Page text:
am 12. Dezember 1999
The worst book ever done by Theodore Seuss Geisel - Dr. Seuss to the world - was his 1984 attack on American participation in the arms race, The Butter Battle Book. What made the book objectionable was not only the wrongness of its thinly-veiled premise (two races seperated by a wall disagree over how to butter toast and the result is war), but the rank hypocrisy involved, a hypocrisy displayed in this fascinating compedium of some 200 editorial cartoons Seuss/Geisel penned for the New York magazine PM just before World War II and during the war's early years.
The wartime cartoons Seuss penned run the gamut. All have as their theme the invincible rightness of American victory over the Axis as well as attacks on isolationists. On isolationists, there is a cartoon in which a motherly type named America First reads a swastika-stamped children's book about "Adolf The Bear;" the woman reads to the two startled children on her lap a passage belittling the suffering of "foreign children" at the hands of Nazi Germany. There is another portraying Charles Lindbergh collecting trash for the Axis.
Other cartoons are more blood-curdling. There is a gruesome picture of Hitler dancing amid a sea of hanged Jews. Even this, though, is outdone by Geisel's often grotesque portrayal of the Japanese - the best cartoon shows an Uncle Sam eagle using a piece of wood with an exposed nail to pummel a slant-eyed "Japanese" cat on a corner of "Jap Alley," only to see a horde of similar "Jap" cats marching toward him.
Contemporary audiences will likely object to the racial stereotyping involved in Geisel's Japanese cartoons, never mind the real life barbarism and inhumanity of the Imperial Army that justifed such unflattering portrayals. As mentioned, the hypocrisy of Seuss' Butter Battle Book compared to his wartime cartoons is what makes the latter fascinating viewing 55 years after VE and VJ Days. Richard Minear touches on this hypocrisy when he notes the willful amnesia involved in Seuss' parable on American reconstruction of defeated Japan, Horton Hears A Who.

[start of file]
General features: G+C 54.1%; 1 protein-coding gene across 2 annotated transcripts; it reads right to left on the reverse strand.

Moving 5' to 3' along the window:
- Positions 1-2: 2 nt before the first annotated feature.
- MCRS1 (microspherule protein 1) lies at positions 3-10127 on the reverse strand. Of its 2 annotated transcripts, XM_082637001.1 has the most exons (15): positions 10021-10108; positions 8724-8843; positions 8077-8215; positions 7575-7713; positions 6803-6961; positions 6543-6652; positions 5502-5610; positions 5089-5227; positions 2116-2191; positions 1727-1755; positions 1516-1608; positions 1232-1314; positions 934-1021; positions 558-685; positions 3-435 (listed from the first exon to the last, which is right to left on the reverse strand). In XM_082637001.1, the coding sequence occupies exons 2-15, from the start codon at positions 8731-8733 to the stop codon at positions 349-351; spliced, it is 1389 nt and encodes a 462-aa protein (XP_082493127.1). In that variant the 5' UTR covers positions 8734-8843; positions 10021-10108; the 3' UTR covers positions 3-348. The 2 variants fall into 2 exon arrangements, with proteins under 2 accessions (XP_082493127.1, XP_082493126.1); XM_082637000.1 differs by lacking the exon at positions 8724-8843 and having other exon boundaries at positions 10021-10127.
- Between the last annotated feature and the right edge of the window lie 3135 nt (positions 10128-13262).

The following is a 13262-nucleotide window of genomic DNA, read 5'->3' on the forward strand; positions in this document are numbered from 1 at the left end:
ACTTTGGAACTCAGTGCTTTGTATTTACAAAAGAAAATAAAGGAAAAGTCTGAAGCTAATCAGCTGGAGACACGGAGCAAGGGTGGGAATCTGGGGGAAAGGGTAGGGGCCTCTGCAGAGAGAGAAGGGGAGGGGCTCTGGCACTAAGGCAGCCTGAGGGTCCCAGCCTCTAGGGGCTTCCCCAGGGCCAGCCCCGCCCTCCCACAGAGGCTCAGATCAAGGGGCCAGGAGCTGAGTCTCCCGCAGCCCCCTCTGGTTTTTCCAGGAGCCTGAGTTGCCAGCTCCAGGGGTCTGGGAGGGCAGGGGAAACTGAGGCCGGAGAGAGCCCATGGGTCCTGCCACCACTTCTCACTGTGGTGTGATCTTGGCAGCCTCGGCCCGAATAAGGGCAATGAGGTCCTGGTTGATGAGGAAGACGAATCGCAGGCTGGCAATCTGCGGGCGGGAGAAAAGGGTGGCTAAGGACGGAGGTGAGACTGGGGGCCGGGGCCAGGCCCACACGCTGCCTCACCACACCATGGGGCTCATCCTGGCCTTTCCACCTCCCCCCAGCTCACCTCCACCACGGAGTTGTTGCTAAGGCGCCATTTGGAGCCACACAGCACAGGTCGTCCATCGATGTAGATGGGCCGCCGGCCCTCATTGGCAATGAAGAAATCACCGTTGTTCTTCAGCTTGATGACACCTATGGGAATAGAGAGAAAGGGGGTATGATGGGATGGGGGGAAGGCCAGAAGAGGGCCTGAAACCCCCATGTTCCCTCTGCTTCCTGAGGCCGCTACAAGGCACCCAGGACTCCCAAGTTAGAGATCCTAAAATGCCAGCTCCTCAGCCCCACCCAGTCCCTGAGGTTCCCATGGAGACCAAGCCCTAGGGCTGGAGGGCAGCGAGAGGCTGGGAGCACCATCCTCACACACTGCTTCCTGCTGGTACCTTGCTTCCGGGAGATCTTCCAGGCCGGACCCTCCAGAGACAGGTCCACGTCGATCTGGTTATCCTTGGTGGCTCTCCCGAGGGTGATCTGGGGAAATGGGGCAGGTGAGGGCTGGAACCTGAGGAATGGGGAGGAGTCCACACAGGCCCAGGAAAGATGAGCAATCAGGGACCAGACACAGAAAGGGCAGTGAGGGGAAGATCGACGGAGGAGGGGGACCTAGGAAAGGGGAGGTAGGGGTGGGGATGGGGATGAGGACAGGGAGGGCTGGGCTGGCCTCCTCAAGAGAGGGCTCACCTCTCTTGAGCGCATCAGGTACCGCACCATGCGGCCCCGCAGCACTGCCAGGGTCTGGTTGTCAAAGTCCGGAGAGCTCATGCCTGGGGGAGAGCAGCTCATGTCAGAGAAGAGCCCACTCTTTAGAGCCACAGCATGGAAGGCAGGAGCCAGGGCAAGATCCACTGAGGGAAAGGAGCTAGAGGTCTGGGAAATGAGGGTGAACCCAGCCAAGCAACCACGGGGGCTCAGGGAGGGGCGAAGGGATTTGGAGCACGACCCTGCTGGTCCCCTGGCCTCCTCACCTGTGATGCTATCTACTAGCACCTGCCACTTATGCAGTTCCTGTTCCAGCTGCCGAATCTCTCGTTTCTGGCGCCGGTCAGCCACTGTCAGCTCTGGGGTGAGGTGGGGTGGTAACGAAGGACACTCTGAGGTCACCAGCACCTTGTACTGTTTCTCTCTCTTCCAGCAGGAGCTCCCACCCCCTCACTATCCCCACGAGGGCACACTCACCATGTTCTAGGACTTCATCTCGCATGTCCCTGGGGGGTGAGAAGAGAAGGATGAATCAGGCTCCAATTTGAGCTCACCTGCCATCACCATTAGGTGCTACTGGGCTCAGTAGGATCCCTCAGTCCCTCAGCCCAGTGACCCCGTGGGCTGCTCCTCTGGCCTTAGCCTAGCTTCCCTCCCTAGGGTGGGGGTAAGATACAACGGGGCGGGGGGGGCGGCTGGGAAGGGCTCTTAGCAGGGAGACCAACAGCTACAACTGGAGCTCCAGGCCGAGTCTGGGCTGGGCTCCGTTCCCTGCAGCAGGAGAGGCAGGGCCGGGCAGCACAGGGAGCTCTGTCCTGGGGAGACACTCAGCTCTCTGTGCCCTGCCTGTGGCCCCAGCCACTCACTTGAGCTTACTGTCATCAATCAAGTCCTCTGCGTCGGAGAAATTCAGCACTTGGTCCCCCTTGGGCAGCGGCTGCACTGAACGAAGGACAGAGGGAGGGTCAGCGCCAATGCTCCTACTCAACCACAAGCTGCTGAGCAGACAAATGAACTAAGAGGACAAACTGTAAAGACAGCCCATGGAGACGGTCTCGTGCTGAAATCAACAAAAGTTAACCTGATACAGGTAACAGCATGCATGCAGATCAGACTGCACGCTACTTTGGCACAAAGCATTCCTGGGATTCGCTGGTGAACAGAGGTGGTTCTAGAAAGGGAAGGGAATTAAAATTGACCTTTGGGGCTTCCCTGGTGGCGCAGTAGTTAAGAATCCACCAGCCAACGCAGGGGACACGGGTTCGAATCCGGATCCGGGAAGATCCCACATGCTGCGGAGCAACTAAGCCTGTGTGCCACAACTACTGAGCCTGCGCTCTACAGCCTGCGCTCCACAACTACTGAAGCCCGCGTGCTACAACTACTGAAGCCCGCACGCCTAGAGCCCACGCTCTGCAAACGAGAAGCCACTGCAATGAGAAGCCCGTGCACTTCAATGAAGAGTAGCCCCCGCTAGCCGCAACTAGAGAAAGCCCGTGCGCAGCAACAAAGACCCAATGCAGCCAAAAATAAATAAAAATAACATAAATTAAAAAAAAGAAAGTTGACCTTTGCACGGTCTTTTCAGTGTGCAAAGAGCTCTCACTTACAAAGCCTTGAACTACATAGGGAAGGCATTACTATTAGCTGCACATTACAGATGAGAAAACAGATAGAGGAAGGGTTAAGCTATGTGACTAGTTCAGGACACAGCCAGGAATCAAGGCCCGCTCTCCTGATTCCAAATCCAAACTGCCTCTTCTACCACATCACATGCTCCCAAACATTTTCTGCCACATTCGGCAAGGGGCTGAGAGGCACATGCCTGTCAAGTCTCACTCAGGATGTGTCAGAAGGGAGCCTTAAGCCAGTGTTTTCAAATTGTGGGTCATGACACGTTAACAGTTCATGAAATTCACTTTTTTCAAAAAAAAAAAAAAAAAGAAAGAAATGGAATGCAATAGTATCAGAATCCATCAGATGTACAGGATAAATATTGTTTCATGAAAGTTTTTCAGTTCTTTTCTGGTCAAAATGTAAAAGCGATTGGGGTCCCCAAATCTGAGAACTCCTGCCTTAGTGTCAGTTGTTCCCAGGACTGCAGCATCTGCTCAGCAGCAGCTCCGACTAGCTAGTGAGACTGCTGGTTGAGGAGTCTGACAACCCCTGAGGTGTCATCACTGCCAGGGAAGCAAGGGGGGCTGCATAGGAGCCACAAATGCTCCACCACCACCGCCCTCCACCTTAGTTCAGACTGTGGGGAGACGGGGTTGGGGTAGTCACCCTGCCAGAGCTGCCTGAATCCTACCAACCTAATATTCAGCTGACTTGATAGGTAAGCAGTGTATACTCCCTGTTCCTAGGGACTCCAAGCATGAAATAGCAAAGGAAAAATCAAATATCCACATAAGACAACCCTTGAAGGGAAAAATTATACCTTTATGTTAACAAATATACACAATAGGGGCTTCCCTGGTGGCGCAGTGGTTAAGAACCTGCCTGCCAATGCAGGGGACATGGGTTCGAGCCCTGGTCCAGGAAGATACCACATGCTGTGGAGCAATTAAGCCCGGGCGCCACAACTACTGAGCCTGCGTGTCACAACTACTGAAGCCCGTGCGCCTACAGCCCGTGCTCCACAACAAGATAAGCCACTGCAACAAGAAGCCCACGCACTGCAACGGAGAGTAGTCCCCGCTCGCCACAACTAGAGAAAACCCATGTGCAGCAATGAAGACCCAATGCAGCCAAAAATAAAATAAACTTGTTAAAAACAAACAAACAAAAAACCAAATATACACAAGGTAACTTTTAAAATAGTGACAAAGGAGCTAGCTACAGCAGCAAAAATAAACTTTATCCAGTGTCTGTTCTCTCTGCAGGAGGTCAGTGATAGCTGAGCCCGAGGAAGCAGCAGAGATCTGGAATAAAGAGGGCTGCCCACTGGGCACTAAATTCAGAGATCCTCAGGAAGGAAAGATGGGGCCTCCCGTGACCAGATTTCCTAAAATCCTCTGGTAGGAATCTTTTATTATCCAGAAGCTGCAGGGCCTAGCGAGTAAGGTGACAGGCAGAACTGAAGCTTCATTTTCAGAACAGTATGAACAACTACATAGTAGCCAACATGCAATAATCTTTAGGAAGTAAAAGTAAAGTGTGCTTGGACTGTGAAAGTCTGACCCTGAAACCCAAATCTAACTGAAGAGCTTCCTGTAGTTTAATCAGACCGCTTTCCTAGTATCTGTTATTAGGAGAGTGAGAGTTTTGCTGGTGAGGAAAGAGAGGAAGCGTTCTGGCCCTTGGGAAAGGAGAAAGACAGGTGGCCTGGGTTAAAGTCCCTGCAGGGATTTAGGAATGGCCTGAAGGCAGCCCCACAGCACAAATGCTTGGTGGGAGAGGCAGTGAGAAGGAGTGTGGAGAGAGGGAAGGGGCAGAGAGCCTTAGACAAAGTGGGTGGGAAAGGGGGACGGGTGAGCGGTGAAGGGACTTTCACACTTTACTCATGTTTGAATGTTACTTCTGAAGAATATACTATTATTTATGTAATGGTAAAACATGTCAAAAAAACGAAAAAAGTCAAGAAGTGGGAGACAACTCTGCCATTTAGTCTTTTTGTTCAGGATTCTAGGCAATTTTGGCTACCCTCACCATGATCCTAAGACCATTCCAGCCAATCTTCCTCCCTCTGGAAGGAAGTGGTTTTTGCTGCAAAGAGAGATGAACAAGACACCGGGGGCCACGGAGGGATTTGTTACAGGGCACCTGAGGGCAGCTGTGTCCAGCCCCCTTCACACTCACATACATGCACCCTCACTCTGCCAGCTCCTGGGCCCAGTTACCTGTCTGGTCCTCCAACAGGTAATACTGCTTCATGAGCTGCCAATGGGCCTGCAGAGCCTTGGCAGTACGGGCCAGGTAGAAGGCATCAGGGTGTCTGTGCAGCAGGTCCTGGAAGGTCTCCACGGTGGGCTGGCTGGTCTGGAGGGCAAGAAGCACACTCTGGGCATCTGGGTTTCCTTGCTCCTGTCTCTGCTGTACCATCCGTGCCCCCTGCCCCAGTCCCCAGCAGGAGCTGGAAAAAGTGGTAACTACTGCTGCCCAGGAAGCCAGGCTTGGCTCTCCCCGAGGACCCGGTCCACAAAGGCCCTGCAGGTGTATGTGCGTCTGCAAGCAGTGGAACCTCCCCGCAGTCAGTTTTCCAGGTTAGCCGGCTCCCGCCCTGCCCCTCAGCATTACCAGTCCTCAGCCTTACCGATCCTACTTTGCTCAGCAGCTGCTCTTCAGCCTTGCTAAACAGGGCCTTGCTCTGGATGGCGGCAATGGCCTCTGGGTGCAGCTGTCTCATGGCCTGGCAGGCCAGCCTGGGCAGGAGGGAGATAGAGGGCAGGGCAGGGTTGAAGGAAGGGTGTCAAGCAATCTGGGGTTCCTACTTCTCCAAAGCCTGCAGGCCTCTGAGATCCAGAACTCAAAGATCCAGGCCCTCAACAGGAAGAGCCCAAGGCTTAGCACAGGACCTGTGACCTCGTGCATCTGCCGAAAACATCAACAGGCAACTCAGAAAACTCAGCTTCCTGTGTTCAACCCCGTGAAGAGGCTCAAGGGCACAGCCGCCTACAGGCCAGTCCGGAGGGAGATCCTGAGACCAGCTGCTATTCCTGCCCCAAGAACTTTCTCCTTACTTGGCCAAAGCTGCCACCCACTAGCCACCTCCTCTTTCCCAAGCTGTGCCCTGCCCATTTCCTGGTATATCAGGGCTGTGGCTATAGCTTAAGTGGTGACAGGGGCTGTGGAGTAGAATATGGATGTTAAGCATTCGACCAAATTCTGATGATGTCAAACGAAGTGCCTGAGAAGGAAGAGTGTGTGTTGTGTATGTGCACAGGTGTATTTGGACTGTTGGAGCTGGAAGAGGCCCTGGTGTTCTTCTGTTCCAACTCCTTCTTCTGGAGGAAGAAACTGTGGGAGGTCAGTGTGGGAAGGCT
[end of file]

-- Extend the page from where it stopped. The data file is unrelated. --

Minear has done a service unearthing these long-forgotten cartoons of Dr. Seuss.
am 24. Dezember 1999
Collectors of Dr. Seuss books will definitely want this volume. I found it eerie to see creatures which later appeared in books like ~Horton Hears a Who~, ~How the Grinch Stole Christmas~, and other favorite books of my childhood turning up in caricatures of Axis powers, racists, war profiteers, and the Fifth Column. But, upon reflection, I must admit that these cartoons mark the origins of the themes of community awareness and social consciousness that distinguish his comedic later works. I would not call this a book to be had on every shelf, but if you grew up with Dr. Seuss and still sneak peeks at those slender volumes up in your attic (or in the clutches of your own children and grandchildren), you will find yourself fascinated by the obvious comparisons.
The book includes explanatory commentary by Richard H. Minear and a chronology of the cartoons.
am 30. April 2000
I teach World History in high school and I love this book. I would agree with a previous reviewer that for the person who is just picking this book up to read, the book would be improved by being presented chronologically. However, I found this book to be invaluable when presenting the propaganda of World War II to students. They have a natural love of Dr. Seuss and are very interested in the cartoons. Their interest in the cartoons leads to a lively discussion of the content of the cartoons. A must for all teachers of World History, U.S. History or any history of the modern era.
am 15. Februar 2000
I bought this book for my father for Christmas. Everyone agreed it was the best present of the day. Extremly entertaining, and highly informative, this book looks at WWII through Dr. Suess' eyes. Oh, and what eyes they were. If you find the WWII era at all interesting, you will love this book.